Wildfire Preparedness Town Hall with Travis County Commissioner Shea, Commissioner Ann Howard, Austin City Council Members: Alison Alter and Mackenzie Kelly
Do you live in the city of Austin?
Then you have a stake in fighting wildfire if you enjoy our area parks.
Do you live outside of a city in Travis County?
Then you have a stake in fighting wildfire to preserve our beautiful hill country and Texas heritage.
No matter where you live, you play an important role in wildfire preparedness and protection.
Why should the Capital Area prepare for wildfire?
Rapid Growth. Austin is expected to double its population in the next 30 years and much of that growth will be in the Wildland Urban Interface (WUI). As our community continues to expand into once-rural parts of the county, more of our residents settle into the WUI. As the name implies, it’s where human development and wildlands meet, or intermix, and it is more and more common for the fires in these types of areas to be devastating.
For example, during the 2011 Labor Day weekend, residents living in the WUI suffered the devastating impacts of wildfire. After a historic year of extreme drought resulting in increased fire risk, some 7,000 acres burned in Travis County, destroying 57 homes. Our neighbors in Bastrop County suffered the largest per-capita loss in the nation’s history as flames consumed 34,000 acres and 1,700 homes.
How should the Capital Area prepare for wildfire?
Because of these wildfires and the likelihood of experiencing more, Austin and Travis County officials created the Joint Wildfire Task Force and the Community Wildfire Protection Plan (CWPP) to unite firefighters, land and city managers, parks service, and other key players in creating Fire Adapted Communities throughout Travis County.
What work does the Austin-Travis County Wildfire Coalition do?
The Coalition exists to implement the Community Wildfire Protection Plan (CWPP), which reflects the overall cohesive strategy. The cohesive strategy is built on three elements:
1) Ensure that communities are fire adapted and can experience wildfire without major loss of life and property
2) Utilize best practices for fuels mitigation in a way that’s compatible with environmental values
- The oak-juniper woodlands found in Western Travis County are not susceptible to frequent fires and under most conditions do not burn readily. However, as we saw in 2011, devastating fires can occur during conditions such as prolonged extreme drought. Fuel mitigation is a key strategy for reducing the risk of fires and minimizing their intensity and spread.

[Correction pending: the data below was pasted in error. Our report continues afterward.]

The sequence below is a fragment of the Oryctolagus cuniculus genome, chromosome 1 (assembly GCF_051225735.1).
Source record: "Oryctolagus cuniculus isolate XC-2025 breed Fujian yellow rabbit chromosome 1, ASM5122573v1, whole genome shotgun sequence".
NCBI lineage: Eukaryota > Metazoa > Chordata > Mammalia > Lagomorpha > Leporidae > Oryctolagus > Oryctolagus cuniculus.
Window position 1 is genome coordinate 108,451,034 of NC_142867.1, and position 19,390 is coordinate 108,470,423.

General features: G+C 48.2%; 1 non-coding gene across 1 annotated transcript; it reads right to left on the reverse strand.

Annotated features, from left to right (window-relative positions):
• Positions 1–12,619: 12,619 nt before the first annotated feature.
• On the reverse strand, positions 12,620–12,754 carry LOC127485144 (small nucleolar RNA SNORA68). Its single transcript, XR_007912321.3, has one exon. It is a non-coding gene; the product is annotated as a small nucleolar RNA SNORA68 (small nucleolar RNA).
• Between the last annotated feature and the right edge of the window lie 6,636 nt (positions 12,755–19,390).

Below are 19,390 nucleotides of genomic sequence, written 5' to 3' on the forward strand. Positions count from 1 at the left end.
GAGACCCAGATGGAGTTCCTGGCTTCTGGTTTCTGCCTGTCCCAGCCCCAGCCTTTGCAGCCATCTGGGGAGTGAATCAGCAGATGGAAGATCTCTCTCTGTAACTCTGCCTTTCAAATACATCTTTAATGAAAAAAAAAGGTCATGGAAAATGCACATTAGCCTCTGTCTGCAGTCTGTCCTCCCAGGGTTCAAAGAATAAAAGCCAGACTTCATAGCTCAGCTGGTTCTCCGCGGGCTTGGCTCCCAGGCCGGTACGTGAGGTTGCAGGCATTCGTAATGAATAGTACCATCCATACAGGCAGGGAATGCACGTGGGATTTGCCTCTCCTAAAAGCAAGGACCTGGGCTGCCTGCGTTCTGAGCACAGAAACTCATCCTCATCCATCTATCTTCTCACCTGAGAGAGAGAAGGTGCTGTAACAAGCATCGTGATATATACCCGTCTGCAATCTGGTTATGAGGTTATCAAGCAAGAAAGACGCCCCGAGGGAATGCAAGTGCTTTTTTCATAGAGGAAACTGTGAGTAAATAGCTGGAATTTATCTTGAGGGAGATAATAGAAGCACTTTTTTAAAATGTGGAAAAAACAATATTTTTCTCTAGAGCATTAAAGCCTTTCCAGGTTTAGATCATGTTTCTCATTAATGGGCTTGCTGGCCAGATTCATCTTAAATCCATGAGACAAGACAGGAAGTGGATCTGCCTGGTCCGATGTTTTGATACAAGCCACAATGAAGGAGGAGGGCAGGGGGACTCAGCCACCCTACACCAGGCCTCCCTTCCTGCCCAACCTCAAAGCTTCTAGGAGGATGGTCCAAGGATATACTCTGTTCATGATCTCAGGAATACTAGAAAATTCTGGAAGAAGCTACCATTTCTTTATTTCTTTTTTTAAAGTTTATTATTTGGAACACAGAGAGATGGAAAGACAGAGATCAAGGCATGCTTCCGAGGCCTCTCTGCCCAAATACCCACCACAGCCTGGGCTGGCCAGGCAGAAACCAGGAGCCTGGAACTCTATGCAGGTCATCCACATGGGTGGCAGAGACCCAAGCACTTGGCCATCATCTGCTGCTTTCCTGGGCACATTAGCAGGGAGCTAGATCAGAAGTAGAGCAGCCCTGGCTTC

- The most effective fuel mitigation method for oak-juniper woodlands is a shaded fuel break, which is different from the fire breaks used in many other areas of the country. Unlike a traditional “firebreak,” shaded fuel breaks leave the tree canopy intact to shade out grasses and other fine fuels, which are more likely to ignite than trees.
- Shaded fuel breaks are created by pruning and thinning trees within a zone that can extend up to 100 feet from the WUI boundary. Removing the ground and ladder fuels helps prevent fires from starting and also reduces the risk that ground-fires (the most common type) will reach the tree canopy, which can lead to more intense fires.
- Because more than 90% of wildfires are started by people or man-made infrastructure like power lines, the highest probability of ignition occurs within 150 ft of the WUI boundary where development meets wildlands. Shaded fuel breaks are most effective when they are placed along that WUI border.
3) Create a wildfire evacuation based on the impact to life/safety/property in the area
For example, through the interconnectedness of the coalition member, the county evacuation plan was developed collaboratively among fire, emergency management, law enforcement, and transportation agencies, and was the FIRST OF ITS KIND in the state of Texas at the city/county level.
What can you do to help?
o Because every community is unique, the steps and strategies taken to improve wildfire resilience will vary from place to place. The first step is learning how other communities have worked together to form successful collaborations, and to borrow their tools and lessons learned!
Recognize that wildfire safety requires community wide efforts. Because every community is unique, the steps and strategies they take to improve their wildfire resilience will vary from place to place. The first step is to learn about how other communities have worked together to form successful collaborations, and to borrow their tools and lessons learned!